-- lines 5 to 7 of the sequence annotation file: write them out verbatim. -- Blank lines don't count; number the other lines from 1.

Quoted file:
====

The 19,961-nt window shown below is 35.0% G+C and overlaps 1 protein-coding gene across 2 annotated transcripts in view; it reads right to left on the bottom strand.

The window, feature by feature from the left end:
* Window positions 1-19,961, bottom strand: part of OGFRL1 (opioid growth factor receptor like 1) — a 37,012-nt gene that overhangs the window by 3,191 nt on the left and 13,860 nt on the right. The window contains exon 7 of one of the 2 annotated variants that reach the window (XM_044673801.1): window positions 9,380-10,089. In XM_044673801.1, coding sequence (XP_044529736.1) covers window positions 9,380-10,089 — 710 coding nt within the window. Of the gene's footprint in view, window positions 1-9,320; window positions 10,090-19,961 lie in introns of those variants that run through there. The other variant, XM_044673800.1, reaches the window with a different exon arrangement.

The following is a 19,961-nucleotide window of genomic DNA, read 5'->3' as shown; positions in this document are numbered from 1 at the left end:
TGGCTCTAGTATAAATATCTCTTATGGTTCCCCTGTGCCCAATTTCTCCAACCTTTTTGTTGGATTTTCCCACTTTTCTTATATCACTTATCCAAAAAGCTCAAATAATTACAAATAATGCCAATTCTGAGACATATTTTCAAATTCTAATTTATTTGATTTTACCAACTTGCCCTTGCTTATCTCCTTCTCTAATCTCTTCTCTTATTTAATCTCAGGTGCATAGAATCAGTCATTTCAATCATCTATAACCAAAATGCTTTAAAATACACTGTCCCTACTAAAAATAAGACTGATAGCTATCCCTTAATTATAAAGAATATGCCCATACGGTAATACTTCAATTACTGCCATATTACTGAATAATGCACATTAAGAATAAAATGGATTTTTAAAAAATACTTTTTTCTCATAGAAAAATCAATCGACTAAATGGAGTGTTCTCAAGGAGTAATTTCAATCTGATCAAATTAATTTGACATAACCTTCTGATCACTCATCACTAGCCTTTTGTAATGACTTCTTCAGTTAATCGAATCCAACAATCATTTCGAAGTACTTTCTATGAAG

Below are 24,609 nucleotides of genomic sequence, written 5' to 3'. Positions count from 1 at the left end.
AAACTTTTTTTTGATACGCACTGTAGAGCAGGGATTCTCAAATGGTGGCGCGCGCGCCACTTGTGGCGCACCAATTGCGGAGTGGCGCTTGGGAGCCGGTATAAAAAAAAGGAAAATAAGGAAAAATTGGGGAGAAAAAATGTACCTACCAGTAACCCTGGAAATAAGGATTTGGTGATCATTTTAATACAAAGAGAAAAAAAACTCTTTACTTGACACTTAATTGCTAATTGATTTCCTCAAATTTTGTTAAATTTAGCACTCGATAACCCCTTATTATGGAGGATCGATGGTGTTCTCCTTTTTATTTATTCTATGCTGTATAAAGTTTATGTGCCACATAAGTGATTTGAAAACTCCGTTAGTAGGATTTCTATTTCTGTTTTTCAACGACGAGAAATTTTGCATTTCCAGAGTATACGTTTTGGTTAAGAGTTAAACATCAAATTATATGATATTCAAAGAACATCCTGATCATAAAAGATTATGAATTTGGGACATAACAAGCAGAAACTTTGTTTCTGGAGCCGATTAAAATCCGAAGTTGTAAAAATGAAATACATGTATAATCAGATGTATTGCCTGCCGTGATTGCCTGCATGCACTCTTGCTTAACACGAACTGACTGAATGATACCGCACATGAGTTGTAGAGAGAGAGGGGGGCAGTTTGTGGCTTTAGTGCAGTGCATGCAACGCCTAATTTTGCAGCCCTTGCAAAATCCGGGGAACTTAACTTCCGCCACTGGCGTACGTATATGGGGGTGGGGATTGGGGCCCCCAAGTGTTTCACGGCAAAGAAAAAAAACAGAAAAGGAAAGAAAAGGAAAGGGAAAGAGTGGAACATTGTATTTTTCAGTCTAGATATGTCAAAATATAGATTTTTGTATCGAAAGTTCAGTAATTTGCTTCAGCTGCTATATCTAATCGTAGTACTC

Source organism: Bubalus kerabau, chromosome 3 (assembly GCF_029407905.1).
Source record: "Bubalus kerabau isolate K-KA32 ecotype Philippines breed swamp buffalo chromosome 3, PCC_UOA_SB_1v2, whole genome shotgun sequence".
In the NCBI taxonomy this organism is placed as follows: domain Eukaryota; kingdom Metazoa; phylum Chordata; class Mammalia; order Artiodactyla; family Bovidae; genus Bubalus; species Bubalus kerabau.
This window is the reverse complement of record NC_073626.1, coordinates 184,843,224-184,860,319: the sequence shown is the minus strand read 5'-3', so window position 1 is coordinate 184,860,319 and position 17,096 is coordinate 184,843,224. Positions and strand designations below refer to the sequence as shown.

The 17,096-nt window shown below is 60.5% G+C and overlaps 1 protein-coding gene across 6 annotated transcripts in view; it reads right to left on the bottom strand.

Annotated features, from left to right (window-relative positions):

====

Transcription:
TGGCTCTAGTATAAATATCTCTTATGGTTCCCCTGTGCCCAATTTCTCCAACCTTTTTGTTGGATTTTCCCACTTTTCTTATATCACTTATCCAAAAAGCTCAAATAATTACAAATAATGCCAATTCTGAGACATATTTTCAAATTCTAATTTATTTGATTTTACCAACTTGCCCTTGCTTATCTCCTTCTCTAATCTCTTCTCTTATTTAATCTCAGGTGCATAGAATCAGTCATTTCAATCATCTATAACCAAAATGCTTTAAAATACACTGTCCCTACTAAAAATAAGACTGATAGCTATCCCTTAATTATAAAGAATATGCCCATACGGTAATACTTCAATTACTGCCATATTACTGAATAATGCACATTAAGAATAAAATGGATTTTTAAAAAATACTTTTTTCTCATAGAAAAATCAATCGACTAAATGGAGTGTTCTCAAGGAGTAATTTCAATCTGATCAAATTAATTTGACATAACCTTCTGATCACTCATCACTAGCCTTTTGTAATGACTTCTTCAGTTAATCGAATCCAACAATCATTTCGAAGTACTTTCTATGAAG

Below are 24,609 nucleotides of genomic sequence, written 5' to 3'. Positions count from 1 at the left end.
AAACTTTTTTTTGATACGCACTGTAGAGCAGGGATTCTCAAATGGTGGCGCGCGCGCCACTTGTGGCGCACCAATTGCGGAGTGGCGCTTGGGAGCCGGTATAAAAAAAAGGAAAATAAGGAAAAATTGGGGAGAAAAAATGTACCTACCAGTAACCCTGGAAATAAGGATTTGGTGATCATTTTAATACAAAGAGAAAAAAAACTCTTTACTTGACACTTAATTGCTAATTGATTTCCTCAAATTTTGTTAAATTTAGCACTCGATAACCCCTTATTATGGAGGATCGATGGTGTTCTCCTTTTTATTTATTCTATGCTGTATAAAGTTTATGTGCCACATAAGTGATTTGAAAACTCCGTTAGTAGGATTTCTATTTCTGTTTTTCAACGACGAGAAATTTTGCATTTCCAGAGTATACGTTTTGGTTAAGAGTTAAACATCAAATTATATGATATTCAAAGAACATCCTGATCATAAAAGATTATGAATTTGGGACATAACAAGCAGAAACTTTGTTTCTGGAGCCGATTAAAATCCGAAGTTGTAAAAATGAAATACATGTATAATCAGATGTATTGCCTGCCGTGATTGCCTGCATGCACTCTTGCTTAACACGAACTGACTGAATGATACCGCACATGAGTTGTAGAGAGAGAGGGGGGCAGTTTGTGGCTTTAGTGCAGTGCATGCAACGCCTAATTTTGCAGCCCTTGCAAAATCCGGGGAACTTAACTTCCGCCACTGGCGTACGTATATGGGGGTGGGGATTGGGGCCCCCAAGTGTTTCACGGCAAAGAAAAAAAACAGAAAAGGAAAGAAAAGGAAAGGGAAAGAGTGGAACATTGTATTTTTCAGTCTAGATATGTCAAAATATAGATTTTTGTATCGAAAGTTCAGTAATTTGCTTCAGCTGCTATATCTAATCGTAGTACTC